Well, that’s a wrap for S&P 500 fourth quarter earnings reports and the results show a mixed picture. Overall, earnings were $24.56 (U.S.) a share. That beats Bank of America’s lowered expectations at the start of the quarter, which had called for earnings of $24.37 a share.
The problem? Apple Inc. can take most of the credit, given that its gargantuan earnings have overshadowed the rest of the market. Exclude Apple from the results, and Bank of America’s quant strategist Savita Subramanian notes that earnings would have missed their expectations by 1.4 per cent. Put another way, earnings grew 13 per cent over last year, but grew only 10 per cent after excluding Apple.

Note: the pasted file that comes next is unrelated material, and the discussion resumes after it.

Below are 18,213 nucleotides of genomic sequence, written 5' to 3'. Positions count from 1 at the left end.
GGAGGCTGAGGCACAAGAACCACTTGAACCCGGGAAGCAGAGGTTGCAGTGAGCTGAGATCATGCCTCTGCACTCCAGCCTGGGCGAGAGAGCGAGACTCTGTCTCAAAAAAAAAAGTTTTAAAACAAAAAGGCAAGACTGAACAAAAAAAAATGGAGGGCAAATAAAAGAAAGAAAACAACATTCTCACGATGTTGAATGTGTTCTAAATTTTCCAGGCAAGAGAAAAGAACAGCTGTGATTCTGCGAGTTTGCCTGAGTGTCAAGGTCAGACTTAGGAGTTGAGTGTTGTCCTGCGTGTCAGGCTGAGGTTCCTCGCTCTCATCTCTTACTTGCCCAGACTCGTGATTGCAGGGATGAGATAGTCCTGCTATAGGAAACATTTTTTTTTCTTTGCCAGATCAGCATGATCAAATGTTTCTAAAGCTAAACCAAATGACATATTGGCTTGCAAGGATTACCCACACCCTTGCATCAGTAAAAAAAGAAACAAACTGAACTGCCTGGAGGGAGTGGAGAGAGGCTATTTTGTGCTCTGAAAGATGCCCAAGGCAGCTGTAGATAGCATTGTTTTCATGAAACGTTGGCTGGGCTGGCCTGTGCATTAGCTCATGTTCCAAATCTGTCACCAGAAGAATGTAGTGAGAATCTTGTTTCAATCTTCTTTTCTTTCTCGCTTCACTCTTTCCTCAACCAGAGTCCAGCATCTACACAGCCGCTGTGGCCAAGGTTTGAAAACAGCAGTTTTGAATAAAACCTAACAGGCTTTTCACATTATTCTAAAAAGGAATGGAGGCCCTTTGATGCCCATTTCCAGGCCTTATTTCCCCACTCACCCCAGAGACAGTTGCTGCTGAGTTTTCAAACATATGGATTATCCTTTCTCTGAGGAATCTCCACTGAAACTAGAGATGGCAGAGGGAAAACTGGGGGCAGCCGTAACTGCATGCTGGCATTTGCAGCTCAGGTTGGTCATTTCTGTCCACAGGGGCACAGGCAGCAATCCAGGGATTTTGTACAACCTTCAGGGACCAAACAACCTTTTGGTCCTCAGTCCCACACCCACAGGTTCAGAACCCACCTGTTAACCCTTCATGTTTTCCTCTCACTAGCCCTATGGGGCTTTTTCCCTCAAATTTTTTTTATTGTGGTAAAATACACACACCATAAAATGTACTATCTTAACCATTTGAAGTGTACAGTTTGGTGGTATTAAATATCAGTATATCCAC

There’s another problem here: Fewer companies are beating analyst estimates. According to Ms. Subramanian, just 52 per cent of companies in the S&P 500 topped estimates this quarter, 47 per cent beat sales estimates and 31 per cent beat both earnings and sales estimates – which is the lowest “beat rate” since 2008. It’s also considerably lower than the average since the recovery began in the second quarter 2009, which has seen an earnings beat rate of 60 per cent.
There could be a little something here for everyone, though. Bearish investors will see these figures as a sign that the stock market has become very stretched after three years of gains and a strong start to 2012.
However, bullish investors will point out that declining earnings growth is perfectly normal as companies switch from recovery mode into growth mode.